Instead on giving my 2 cents on specific books, I just want to commend the article. You are addressing what Walt (and to a lesser extent, I) try to feel out in the market. Well worded, straightforward and calculated article. There isn’t an exact science but rather a calculated art to a proper speculation of comic investing. Well done, and looking forward to chatting at some of the upcoming fall cons if you should attend!

  7. Hi readcomix, thanks for mentioning Strange Tales #135, it has good upside as it is the first time we see Nick Fury as a SHIELD agent and it’s still a cheap SA Marvel key. In addition to FF#4, I also like Journey Into Mystery #85 as a good long term investment. Besides being the first Loki issue, JIM #85 gives us the Asgardian universe, including Odin, Heimdall, Bifrost bridge, etc., so even if fans lose interest in Loki, this book will always be important for bringing Asgard into the Marvel universe.

    On the DC side, I was thinking mainly of Showcase #30 (first Aquaman try-out and also 1st appearance of Aqualad) as being a good bet, but Showcase #34 (first appearance of the Atom) is also a solid choice. Brave and the Bold 54 (1st Teen Titans) is another one that can move up in value as more Teen Titans characters could cross over into DC Universe movies. Yes, I agree with you about Flash #123. It’s always popular and it bridges the Golden Age to the Silver Age just as Avengers #4 does for Marvel.

  8. Gents, sorry for being tardy but I just got back from a family camping trip… Speaking of “undervalued”, why aren’t more people longing for Northern Ontario. Probably the best lake system in the world… it’s beautiful up there.

    The emotional component to collecting/investing dictates that we all have our favourite books that we like to root for, which is great. But I also like to encourage people to be more objective when the purpose is to come out ahead so that we don’t get burned by our personal biases. That is, it’s always nice to own high grade “keys” that we can brag and show off but liquidity is a huge part of what I buy.

    DD#1 is a hot book these days and I’ve bought and sold dozens over the years. But being a newer SA key, high end, hard core collectors don’t seem to respect it as much as the 1963 books. Still, it’s a moot point where the greater collecting community is concern and appears cheap next to similar grades of TOS#39, FF#1 or JIM#83.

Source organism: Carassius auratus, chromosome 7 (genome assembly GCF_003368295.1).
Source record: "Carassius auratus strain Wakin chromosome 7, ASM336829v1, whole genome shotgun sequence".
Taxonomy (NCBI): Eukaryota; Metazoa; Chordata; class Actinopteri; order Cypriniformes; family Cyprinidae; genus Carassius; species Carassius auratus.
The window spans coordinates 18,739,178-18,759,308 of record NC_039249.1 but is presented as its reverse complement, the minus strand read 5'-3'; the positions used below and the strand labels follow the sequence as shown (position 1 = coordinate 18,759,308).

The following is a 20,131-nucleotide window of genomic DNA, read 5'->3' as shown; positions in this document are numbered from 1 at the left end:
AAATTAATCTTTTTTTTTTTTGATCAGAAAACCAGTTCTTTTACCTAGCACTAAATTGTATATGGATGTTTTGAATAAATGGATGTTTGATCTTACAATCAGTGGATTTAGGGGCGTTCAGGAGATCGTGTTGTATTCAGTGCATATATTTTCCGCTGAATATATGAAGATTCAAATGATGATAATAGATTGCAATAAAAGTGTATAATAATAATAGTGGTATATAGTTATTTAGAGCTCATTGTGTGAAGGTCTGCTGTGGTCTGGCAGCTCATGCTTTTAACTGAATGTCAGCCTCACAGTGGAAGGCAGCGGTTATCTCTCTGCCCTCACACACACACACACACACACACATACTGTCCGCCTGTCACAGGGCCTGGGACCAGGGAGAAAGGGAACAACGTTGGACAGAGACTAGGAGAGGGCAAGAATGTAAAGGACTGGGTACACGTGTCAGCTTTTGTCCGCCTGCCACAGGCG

I like the Legion but was never a fan of Adventure #247. I always viewed the Legion as a campy concept and didn’t think there would be big demand for this book. When I got stuck with a nice looking 5.0 in trade deal I wanted to get rid of it. I shopped it around and it sold quickly. Then I did a bit of research, yes after the fact, and the impression I got was that nice looking, affordable copies were hard to come by. Many old time collectors seem to be holding this book and don’t want to part with it. I still feel the audience is limited, but I concluded the books were as well. One of the few books I regret selling… I should have held out for more!! ^_^

    Thanks Shekky. Indeed, many hard core collectors on the CGC boards will have differing views. Many of them like to deal in big books but again, it comes down to the network that you’re able to link into. I like to think that I represent the much larger swath of “struggling to make ends meet” CGC buyers and sellers.

    Thanks all for your comments! As the superhero movie biz matures, it’ll be interesting to see how it affects the spec community.

  9. some books show good returns (Avengers 1, Marvel Super Heroes 12), the others are ho-hum average. are those prices/results after fees to the auction house/ebay? what is the net profit for the investor on the 4 big books listed? the owner of the Action #1 which sold for $950K gets what?

    comics are a fun hobby,… but i’m sure people don’t own 5-10 big books, hoping they will outperform the market.. more likely, they own a whole bunch of books which a lot of money was invested, and will never be sold at anywhere near what was paid or owner “thinks” the books are worth.

  10. Hi Nestor, GPA numbers are before commission, of course. We don’t know how and where they sold so we wont know the net, but at minimum it’s probably less 10%. Still, as Bob Storm says, it still represents what the buyer was willing to pay and ultimately helps to define a books value.

    While we’re on the subject of fees, I wanna take this opportunity to mention that my overall monthly eBay fees are about 12%. Although eBay takes 9-10% for final value fee, I’ve got 2-3 pages of ongoing listings. Each listing costs about 30¢ US per month which makes eBay’s take higher than what most people think. Add to that about 3% from PayPal and the overall cost of selling through eBay is actually 15%, which is hefty for an automated system. Not to mention they make money from us Canadians by offering us the worst exchange rate… ever, which the local banks have now adopted.